The new book ‘Into the Dark’ illuminates the shadows of film noir classics
When Mark A. Vieira set out to write “Into the Dark: The Hidden World of Film Noir, 1941-1950,” he was keenly aware that hundreds of books already existed on the subject.
Not only has noir been written about exhaustively but it is also the slipperiest of genres. There is “so much ground for disagreement,” says Vieira. “The whole film noir realm is pretty much subjective. With pre-code [films], you have two dates — you have brackets. But with film noir, what is it? And nobody’s going to agree.”
The basic elements of what makes noir are fairly well established. A visual style emphasizing shadows and a variant use of angles; criminals, detectives and other habitués of the demimonde as protagonists; and, as film historian Alan K. Rode told Vieira, a world in which “a character makes a mistake and has to pay and pay and pay … ”
The term “film noir” was not coined until 1946 by French critic Nino Frank and did not achieve common usage in the U.S. for another quarter century. Filmmakers of the 1940s did not set out to make film noirs; they were simply creating mysteries, thrillers and crime dramas that absorbed an evolving style influenced by pulp novels, German expressionism and Italian neorealism.
“I’m fascinated,” Vieira says. “I wanted to know what people thought when these films were coming out. How were they regarded?” He dived into period newspapers, magazines and trade publications to gauge what audiences, exhibitors, filmmakers and critics were saying at the time.
The result is “Into the Dark,” an entertaining, informative volume chock full of insightful quotes covering 82 films. With its lush pages of photographs, it’s handsome enough to be considered a coffee table book – but one you will want to keep handy as a reference. Organized chronologically, it boasts thematic chapters titled “Shadowed,” “Cynical,” “Alienated,” “Obsessed” and “Doomed,” and places the thoughts of rural theater owners alongside those of filmmakers Orson Welles, John Huston and Billy Wilder.
Vieira, a photographer by trade, is also the author of books on Cecil B. DeMille, George Hurrell, the films of 1939, and Irving Thalberg, among others, so it’s no surprise he took such care in curating the glorious, sometimes rare images that accompany the text. One of the challenges was tracking down photos, which in some cases influenced his choice of films. Ultimately, Vieira asked himself, “What kind of images did I want to include that hadn’t been seen before or hadn’t looked this good?” With his knowledge of Classic Hollywood lighting, Vieira worked on the vintage photos himself, restoring much of the fine detail.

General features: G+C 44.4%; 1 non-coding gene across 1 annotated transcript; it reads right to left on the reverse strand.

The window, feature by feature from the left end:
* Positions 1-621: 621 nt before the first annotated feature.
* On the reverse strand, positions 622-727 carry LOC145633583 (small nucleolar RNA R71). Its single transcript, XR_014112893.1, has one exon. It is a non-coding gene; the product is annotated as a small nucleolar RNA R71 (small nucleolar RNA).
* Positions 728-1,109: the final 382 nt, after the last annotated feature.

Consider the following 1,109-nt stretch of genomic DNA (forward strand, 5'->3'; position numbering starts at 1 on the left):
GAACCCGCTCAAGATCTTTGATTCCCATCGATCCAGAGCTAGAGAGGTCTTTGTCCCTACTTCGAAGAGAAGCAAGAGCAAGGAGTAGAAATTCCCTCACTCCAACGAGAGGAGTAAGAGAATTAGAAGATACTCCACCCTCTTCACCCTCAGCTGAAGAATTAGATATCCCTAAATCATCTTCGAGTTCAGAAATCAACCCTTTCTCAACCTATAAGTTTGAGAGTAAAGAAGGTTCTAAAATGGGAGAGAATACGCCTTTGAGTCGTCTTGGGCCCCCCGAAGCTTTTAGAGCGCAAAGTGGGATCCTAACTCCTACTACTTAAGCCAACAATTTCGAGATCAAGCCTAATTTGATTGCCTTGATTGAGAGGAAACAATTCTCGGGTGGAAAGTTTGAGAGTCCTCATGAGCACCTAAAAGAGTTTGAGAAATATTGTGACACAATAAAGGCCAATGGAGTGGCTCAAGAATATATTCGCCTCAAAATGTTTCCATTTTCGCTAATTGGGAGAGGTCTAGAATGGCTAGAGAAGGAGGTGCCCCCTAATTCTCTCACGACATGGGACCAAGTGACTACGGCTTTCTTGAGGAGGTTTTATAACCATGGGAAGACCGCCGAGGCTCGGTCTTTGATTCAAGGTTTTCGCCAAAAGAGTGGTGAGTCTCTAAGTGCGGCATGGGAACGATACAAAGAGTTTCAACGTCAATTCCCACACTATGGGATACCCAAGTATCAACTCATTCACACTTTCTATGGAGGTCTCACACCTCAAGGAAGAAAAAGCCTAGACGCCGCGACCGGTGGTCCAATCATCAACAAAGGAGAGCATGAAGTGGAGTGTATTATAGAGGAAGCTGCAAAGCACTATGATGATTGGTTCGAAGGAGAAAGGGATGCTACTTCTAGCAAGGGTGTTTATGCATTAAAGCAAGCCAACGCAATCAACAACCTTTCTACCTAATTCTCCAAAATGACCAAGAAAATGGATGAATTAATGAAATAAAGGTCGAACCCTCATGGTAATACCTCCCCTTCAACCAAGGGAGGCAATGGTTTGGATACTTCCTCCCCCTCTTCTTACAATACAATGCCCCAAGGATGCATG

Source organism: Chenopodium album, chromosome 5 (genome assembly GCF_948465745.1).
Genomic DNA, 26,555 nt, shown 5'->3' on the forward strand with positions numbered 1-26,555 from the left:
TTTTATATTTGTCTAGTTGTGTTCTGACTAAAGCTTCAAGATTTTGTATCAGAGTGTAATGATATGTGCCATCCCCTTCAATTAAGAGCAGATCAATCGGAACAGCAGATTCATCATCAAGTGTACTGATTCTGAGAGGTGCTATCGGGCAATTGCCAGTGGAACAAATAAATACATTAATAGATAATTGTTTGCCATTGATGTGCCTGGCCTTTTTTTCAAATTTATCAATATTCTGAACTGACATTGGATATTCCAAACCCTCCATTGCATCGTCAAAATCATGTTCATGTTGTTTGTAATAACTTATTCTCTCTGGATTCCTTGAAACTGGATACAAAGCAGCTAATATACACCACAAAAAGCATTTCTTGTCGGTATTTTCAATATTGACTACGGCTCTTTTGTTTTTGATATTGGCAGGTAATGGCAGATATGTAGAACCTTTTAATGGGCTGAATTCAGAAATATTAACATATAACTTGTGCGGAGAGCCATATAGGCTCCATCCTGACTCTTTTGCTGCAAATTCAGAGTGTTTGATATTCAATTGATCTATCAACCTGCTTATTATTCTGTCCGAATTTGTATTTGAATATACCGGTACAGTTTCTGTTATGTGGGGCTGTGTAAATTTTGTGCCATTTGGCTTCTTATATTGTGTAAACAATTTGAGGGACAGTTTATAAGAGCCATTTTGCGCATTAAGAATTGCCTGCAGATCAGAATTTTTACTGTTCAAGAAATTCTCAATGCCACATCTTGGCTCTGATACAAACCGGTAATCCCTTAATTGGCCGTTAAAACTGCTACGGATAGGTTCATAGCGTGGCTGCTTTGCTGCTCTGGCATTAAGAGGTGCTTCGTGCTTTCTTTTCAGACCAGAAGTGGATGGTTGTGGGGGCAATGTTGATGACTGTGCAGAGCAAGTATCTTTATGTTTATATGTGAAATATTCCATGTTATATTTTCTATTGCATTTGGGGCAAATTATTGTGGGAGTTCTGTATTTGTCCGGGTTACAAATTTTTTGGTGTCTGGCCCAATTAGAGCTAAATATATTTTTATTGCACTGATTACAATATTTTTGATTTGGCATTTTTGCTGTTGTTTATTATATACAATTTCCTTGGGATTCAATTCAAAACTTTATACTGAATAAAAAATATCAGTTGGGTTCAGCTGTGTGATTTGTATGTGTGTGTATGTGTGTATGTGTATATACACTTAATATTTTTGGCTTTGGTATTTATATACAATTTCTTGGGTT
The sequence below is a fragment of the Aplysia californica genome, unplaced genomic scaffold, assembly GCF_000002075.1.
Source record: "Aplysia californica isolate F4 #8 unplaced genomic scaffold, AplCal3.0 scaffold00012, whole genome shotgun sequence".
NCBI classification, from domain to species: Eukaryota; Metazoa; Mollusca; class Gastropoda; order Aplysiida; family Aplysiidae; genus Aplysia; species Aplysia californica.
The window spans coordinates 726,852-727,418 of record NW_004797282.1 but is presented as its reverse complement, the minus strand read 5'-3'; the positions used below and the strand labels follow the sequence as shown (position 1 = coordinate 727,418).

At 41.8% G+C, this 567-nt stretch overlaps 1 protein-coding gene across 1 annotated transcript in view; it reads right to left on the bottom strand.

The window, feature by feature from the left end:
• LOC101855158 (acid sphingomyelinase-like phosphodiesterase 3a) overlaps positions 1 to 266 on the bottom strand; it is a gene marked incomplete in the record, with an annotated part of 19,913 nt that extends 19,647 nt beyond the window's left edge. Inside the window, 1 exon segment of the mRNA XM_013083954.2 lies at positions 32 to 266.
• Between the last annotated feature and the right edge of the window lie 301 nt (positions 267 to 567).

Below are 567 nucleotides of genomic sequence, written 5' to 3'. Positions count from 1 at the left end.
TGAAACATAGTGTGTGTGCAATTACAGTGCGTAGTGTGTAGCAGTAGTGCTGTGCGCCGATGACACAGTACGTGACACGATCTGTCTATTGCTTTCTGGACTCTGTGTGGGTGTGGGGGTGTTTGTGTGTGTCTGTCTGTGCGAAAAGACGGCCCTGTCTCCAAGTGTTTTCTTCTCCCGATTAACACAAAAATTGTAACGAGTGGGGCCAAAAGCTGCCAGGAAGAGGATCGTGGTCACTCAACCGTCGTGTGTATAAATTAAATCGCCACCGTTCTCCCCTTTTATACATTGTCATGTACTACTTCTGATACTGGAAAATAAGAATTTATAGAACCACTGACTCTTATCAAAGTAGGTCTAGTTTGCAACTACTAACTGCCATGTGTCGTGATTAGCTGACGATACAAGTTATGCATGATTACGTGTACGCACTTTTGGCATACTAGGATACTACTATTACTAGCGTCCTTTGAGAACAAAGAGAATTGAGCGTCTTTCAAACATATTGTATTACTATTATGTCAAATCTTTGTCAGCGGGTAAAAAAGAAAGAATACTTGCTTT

The presentation of these films is also important to Vieira, and he has long held screenings at his Lafayette Park studio. On Aug. 13, he will team with the UCLA Film & Television Archive to present “Nitrate Noir,” a double feature of “Leave Her to Heaven” (1945) — one of the few color films included in the book — and “Nightmare Alley” (1947).
In researching the voices of the era that would carry his story, Vieira found that the Los Angeles Times played a big part in the narrative. Staff writers such as Philip K. Scheuer and Edwin Schallert covered Hollywood thoroughly during the Golden Age, reporting, reviewing films and analyzing the industry. “They knew everybody at every level of the business,” says Vieira. “It wasn’t like Bosley Crowther in New York reviewing a film as an ex-theater critic, thinking, ‘It’s beneath me.’”
A question Vieira has been getting since the book’s publication in May is why end with “Sunset Blvd.” in 1950? The author gives two reasons, one practical — the book could be only so big — and one thematic.
“That cycle had pretty much completed itself,” he says. “The films after ’50 tend to be less about femme fatales and world-weary detectives and more about crime syndicates, communist infiltration, psychological problems. They really were different.”
That said, most scholars conclude that film noir continued into the late 1950s, so Vieira doesn’t rule out the alluring possibility of a sequel.
“Into the Dark: The Hidden World of Film Noir, 1941-1950”
Mark A. Vieira
Running Press and Turner Classic Movies: 336 pp., $40
“Nitrate Noir”: “Leave Her to Heaven”/“Nightmare Alley”
Where: UCLA Film & Television Archive, Billy Wilder Theater, 10899 Wilshire Blvd., Los Angeles
When: Aug. 13
Tickets: $8-$9; free for UCLA students
Info: (310) 206-8013 www.cinema.ucla.edu/events/2016/08/13/nitrate-noir
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